Waterloo 13th March 2011

On a cool, dry and sunny morning we took the 47 bus to Cambridge Road and walked through Potter’s Barn Park.


We found some little red apples, the size of cherries, in the water of the disused fountain, but although Margaret looked all around the edge of the area, she couldn’t find a tree they could have come from.


House Sparrows were chirping and a Magpie was building a nest in a tall tree. The daffodils were glorious.


There was a Common Gull on the grass by the car park. We looked through the fence to Seaforth Nature Reserve and saw a Heron, several Shelduck, Cormorants, Coots and Lapwings, about five Black-tailed Godwits, an Oystercatcher, two Pied Wagtails and two Rabbits. The air was clear enough for us to see the snow on the tops of the Snowdonian mountains. The tide was half way out and several of the Iron Men were up to their knees in the sand. There is a plan to move 30,000 cubic metres of sand from Crosby to Hightown this autumn, to bolster Hightown’s coastal defences, which might give them more leg-room. See this article from the Crosby Herald.

We walked along Crosby Prom, hearing Skylarks singing, then doubled back around the Boating Lake.


There were Mallards, seven Tufted Ducks (four males and three females) Canada Geese and a Mute Swan without a leg ring. On the barrier across the lake were Black-headed Gulls and juvenile Herring Gulls. We left some MNA leaflets in Crosby Adventure Centre, then had our lunch in Crescent Gardens. It’s a little sun trap there, with daisies out on the lawns, and we felt warm for the first time that day. One of the group thought she saw a Small Tortoiseshell, but we couldn’t find it again. A Dunnock was singing, more Sparrows were flitting about and a pair of Wood Pigeons sat in the trees.  Later we saw a Robin and some Long-tailed Tits.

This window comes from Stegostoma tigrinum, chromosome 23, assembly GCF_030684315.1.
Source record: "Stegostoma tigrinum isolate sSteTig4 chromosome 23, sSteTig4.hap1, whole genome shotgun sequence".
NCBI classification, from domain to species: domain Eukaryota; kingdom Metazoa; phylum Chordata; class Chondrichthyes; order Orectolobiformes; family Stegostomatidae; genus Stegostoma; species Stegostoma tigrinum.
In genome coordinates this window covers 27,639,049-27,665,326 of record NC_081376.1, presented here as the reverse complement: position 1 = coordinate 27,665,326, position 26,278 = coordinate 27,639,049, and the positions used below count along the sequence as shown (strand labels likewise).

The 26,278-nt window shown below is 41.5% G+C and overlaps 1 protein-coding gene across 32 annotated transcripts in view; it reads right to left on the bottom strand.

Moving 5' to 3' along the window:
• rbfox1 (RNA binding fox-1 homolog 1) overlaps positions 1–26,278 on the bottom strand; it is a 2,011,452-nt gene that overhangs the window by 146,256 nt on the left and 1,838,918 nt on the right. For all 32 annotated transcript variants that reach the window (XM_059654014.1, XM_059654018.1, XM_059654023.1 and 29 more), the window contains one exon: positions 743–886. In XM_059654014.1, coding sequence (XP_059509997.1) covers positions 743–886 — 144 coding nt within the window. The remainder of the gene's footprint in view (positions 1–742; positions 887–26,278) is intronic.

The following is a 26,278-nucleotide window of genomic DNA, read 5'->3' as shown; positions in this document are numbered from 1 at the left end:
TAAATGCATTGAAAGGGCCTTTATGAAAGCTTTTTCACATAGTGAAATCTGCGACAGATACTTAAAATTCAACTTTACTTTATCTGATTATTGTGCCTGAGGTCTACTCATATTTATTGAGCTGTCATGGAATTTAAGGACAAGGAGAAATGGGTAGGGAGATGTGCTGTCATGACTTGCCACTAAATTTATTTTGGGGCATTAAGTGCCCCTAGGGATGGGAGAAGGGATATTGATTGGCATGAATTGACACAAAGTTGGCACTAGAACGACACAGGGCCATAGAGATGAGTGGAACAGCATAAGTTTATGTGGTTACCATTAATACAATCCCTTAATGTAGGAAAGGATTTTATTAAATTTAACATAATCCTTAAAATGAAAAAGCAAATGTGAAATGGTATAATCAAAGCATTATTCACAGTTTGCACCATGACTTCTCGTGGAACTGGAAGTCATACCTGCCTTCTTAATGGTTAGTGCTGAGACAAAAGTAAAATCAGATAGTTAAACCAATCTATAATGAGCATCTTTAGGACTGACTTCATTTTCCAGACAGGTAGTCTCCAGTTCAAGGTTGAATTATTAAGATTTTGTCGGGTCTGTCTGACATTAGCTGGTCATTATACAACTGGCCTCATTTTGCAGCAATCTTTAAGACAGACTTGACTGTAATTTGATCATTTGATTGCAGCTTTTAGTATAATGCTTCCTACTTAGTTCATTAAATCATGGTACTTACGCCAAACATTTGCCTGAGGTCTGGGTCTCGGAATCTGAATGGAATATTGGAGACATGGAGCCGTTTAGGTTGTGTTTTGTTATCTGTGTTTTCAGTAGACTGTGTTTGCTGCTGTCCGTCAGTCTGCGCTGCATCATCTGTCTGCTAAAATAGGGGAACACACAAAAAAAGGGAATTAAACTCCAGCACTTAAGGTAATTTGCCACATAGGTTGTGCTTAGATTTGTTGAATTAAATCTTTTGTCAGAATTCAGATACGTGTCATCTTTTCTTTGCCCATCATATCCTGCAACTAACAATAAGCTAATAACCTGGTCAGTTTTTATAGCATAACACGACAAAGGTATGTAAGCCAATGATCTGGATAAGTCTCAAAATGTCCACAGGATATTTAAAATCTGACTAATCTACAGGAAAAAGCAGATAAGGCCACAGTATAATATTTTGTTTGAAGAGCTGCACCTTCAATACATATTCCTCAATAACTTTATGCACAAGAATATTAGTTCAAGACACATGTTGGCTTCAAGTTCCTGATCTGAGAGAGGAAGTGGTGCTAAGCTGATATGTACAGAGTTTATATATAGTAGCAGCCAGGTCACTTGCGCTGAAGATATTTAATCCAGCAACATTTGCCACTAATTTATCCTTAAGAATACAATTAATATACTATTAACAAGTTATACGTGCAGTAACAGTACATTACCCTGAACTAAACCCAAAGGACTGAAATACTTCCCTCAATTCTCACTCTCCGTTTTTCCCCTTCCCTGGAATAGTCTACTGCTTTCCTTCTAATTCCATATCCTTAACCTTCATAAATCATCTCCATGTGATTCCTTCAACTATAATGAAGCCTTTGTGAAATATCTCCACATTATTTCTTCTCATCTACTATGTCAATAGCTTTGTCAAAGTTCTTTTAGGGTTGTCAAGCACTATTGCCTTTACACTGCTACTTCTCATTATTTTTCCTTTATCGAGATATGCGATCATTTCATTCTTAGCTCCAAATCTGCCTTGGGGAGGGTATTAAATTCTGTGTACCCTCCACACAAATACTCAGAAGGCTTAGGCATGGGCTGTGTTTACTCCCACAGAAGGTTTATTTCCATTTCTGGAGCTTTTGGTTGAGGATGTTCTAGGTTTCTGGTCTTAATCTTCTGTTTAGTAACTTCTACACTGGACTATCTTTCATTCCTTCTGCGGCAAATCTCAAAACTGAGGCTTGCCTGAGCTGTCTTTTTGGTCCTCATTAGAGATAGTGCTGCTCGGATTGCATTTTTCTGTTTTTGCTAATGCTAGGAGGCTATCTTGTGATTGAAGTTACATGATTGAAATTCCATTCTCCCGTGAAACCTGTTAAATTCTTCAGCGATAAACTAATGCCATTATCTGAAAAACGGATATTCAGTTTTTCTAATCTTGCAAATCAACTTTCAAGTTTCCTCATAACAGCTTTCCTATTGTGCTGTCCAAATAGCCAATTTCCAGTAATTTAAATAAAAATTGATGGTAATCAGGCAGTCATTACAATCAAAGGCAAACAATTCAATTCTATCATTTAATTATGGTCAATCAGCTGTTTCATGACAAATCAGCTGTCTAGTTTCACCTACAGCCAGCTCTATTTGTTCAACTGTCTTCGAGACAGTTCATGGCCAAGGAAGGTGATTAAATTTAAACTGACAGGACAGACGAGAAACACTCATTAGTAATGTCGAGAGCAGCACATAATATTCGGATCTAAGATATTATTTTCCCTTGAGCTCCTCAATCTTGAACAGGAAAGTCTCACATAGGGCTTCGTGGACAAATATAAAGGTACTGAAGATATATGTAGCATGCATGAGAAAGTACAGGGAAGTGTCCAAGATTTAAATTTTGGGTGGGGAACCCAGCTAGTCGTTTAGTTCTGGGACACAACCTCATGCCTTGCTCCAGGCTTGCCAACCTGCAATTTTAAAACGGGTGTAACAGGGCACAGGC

The houses along Waterloo Gardens have two blue plaques for former residents, one to Edward John Smith, the captain of the Titanic, and one to Thomas Henry Ismay, the founder of the White Star Line.

We explored all four of the gardens after lunch. The northernmost, Beach Lawn Gardens, has a clogged-up pond, where we have seen newts before, but not today.


It did, however, have three Common Frogs, two of them in the embrace called amplexus – the male gripping the female tightly while she lays her eggs, fertilising them as they swell into frogspawn. They had obviously been successful, as there were several masses of spawn in the pond. Only the unmated frog was willing to pose for a photo !


The old fountain pool in Crescent Gardens is derelict, and the Friends of Waterloo Seafront Gardens are running a competition to replace the pool with a sculpture over cobbles. Despite its neglected state, there was still life in it – a water snail, some Water Boatmen and some Dragonfly nymphs.

As we were leaving we stopped to admire a Silk Tassel bush Garrya elliptica with its long male “catkins”. It is a native of the west coast of the USA, only growing within 20 miles of the Pacific Ocean. It seemed quite at home in Waterloo.


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